So what Hawking actually said was, “The human race is just a chemical scum on a moderate-sized planet, orbiting around a very average star in the outer suburb of one among a hundred billion galaxies. We are so insignificant that I can’t believe the whole universe exists for our benefit. That would be like saying that you would disappear if I closed my eyes.” Hawking was talking about human beings in relation to the vast scope and majesty of the universe, essentially reminding us that, hey, we gotta keep our egos in check. We’re small beings living on a small planet in a massive universe. We don’t know everything, we can’t know everything, and nobody has all the answers and anyone who says that they do is lying to you. The best we can do is to create predictive models of the universe that conform to the evidence we collect through scientific endeavor (a central tenet of Hawking’s model-dependent realism). We are not the center of the universe, and the universe was not created for us. To think otherwise is to be massively egotistical and narcissistic.

In Hawking’s interview, he specifically inveighs against relying on common sense. This is also a treatise against relying on emotional responses to ideas to come to conclusions about the nature of our existence and the universe. Swami takes a quote from Hawking out of context in an attempt to manipulate us to have a negative emotional response against Hawking and the idea he’s espousing, priming us to accept his spiritualism without him having to do any of the hard legwork to actually support that spiritualism. Swami’s rhetoric is exposed as empty.

There are many more such problematic issues throughout the book, but to list and explain their wrongness would make this long review drag on unbearably. Suffice it to say that Swami makes many outstanding and strong claims, but provides no support for them. In other instances he poisons the well against materialism, technology, or science further than he had in my above examples. Needless to say, I am unimpressed and consider it to be intellectually dishonest.

Let’s dance amidst our tears.

It’s pretty evident by now that I’m growing increasingly hostile to Swami’s treatment of materialism and the sciences (specifically, what our scientific discoveries entail about the universe). It’s a common aphorism within the community of science proponents that, as time goes on, science pushes into the domains that were once the realms of philosophy or theology. This includes such topics as the origins of life, the workings of the mind, and the creation of the universe. To argue against scientific models of these ideas requires first grappling with the data, the math, and experiments that gave birth to the models. Second, one must then provide a framework to build upon their own idea, and then, to convince a materialist or methodological empiricist, provide evidence and a framework to test the soundness of the claims. Most of the time people are happy to take the first step in some minor way, usually by attacking straw men of the models (often based on honest misunderstandings of the models). It’s rare to see someone get to the second step, which is why evolution and big bang cosmology still reign supreme. What stands out most in my mind is how Intelligent Design proponents try to tear down evolution, and then act as if their naive arguments automatically make ID an acceptable alternative. Even if they could disprove evolution (and they haven’t), it would not make ID any more valid (and it isn’t valid at all) without doing the legwork to support it with data, logic, and a model to make predictions.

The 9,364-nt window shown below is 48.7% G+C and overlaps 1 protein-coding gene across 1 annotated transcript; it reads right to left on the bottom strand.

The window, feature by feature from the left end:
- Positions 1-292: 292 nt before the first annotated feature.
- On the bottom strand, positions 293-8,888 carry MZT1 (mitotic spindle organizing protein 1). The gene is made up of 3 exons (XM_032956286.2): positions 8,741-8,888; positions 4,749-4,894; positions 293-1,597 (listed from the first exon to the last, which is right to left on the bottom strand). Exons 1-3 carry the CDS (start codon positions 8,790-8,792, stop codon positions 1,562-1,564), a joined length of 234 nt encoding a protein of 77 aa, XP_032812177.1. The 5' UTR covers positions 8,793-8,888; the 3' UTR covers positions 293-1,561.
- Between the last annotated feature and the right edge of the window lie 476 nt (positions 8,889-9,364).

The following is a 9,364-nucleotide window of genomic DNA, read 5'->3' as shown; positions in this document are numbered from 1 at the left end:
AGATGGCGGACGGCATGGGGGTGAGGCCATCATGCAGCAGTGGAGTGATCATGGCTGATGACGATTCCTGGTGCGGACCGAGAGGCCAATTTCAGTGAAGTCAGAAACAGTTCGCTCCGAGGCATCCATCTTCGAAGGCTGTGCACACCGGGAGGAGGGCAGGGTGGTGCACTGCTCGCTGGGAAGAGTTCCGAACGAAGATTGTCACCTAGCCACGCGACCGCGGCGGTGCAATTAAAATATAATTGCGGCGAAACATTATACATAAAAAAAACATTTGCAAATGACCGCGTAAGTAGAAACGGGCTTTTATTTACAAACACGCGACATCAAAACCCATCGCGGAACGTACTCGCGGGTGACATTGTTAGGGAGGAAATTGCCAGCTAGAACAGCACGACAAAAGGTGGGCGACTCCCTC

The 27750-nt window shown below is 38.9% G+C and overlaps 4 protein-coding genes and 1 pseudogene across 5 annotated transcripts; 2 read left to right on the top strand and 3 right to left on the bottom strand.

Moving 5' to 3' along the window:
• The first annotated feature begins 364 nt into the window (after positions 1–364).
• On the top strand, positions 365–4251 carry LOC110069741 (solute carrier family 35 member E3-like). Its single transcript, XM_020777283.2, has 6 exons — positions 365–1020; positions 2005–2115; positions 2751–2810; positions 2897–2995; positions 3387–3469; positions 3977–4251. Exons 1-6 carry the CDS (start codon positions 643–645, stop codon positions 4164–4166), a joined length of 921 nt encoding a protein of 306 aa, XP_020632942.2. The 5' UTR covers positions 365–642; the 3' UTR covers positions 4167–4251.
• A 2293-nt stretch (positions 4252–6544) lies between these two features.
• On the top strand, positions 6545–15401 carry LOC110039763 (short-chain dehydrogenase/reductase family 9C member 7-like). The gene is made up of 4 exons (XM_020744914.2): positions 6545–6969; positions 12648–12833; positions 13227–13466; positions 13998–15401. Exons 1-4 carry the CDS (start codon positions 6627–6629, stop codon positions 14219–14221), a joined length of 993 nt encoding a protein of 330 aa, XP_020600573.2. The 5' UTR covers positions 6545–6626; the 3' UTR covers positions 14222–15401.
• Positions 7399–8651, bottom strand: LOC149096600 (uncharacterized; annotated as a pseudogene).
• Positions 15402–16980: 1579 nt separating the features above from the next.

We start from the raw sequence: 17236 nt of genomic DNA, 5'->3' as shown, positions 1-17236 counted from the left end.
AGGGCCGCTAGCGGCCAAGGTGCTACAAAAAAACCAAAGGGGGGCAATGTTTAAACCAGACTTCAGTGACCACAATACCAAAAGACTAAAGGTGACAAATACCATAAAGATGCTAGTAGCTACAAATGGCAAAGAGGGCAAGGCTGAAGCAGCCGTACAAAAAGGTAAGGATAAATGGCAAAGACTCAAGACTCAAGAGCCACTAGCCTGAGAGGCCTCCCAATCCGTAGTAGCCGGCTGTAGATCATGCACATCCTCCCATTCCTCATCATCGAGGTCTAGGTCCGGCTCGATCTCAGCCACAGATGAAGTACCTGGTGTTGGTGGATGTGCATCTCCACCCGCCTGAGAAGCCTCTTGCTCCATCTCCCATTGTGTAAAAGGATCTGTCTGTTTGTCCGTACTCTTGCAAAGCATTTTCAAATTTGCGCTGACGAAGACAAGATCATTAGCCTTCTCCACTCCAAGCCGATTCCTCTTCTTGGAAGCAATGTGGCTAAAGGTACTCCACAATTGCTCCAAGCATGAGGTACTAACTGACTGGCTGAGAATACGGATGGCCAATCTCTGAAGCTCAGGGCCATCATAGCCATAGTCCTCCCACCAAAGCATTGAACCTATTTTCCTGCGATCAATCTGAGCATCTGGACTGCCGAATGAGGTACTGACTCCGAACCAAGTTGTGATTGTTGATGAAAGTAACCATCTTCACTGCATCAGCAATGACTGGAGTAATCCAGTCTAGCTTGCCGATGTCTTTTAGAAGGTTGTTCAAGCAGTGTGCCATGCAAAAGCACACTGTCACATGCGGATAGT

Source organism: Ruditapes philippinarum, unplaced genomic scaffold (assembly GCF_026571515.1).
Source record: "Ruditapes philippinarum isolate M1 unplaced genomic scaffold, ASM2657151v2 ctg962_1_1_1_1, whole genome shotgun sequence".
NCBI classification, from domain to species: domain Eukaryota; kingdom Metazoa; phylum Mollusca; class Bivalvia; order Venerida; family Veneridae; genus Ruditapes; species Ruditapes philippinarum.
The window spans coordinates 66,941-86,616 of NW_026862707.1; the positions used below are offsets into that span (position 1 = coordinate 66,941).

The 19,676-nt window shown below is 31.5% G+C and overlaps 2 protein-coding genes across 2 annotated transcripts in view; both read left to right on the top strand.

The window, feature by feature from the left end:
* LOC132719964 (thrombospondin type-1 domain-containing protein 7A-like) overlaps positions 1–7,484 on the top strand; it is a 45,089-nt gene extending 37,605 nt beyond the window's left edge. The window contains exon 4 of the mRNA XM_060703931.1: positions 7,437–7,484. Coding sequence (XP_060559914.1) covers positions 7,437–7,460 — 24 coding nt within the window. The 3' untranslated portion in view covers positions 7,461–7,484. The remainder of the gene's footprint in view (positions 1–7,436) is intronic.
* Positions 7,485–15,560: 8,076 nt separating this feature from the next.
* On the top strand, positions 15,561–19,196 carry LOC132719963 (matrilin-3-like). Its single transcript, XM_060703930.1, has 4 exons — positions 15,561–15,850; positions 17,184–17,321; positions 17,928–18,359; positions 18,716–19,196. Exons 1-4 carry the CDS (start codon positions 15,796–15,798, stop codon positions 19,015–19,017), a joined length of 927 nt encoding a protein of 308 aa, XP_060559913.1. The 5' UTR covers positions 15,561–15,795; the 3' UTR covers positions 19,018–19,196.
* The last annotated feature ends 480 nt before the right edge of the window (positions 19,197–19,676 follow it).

So what does this have to do with Swami? On page 92, he writes with respect to a “material body” coexisting with a “nonmaterial self” that “We would have to face up to a universe that buzzes with both physical and nonphysical energies. To committed materialists, that acquiescence would be not only outlandishly spooky but also totally revolting.” Of course, the first question I have is what is nonphysical energy? Swami never answers this or even pretends to provide context. I think he just takes it as a given, based on his spiritual texts. I’m sure there’s some meaning that he accepts, but my second question would be how can we demonstrate the existence of nonphysical energy? It’s one thing to claim it, it’s another thing to demonstrate it.

And that gets us to my next response: as a materialist, I would not find this spooky or revolting. It would be, to me, simply a puzzle of logic and reason that scientific methodology would help us solve. You start by asking questions (what is nonphysical energy, how can we know it exists, does it react to physical energies, and if so, how? Can we detect it? If not, how can we meaningfully say that it exists?), and then you formulate potential answers and predictions. Next you design experiments to see if those answers and predictions are valid, and if they are you confirm the results. If not, you go back to the drawing board and design new experiments or come up with new explanations. If the data checks out across several reproduced experiments, you formulate a model that provisionally explains the phenomenon. The fact is that if I accepted the idea of nonphysical energy, I would want to know more about it. I wouldn’t cower from it for find it revolting.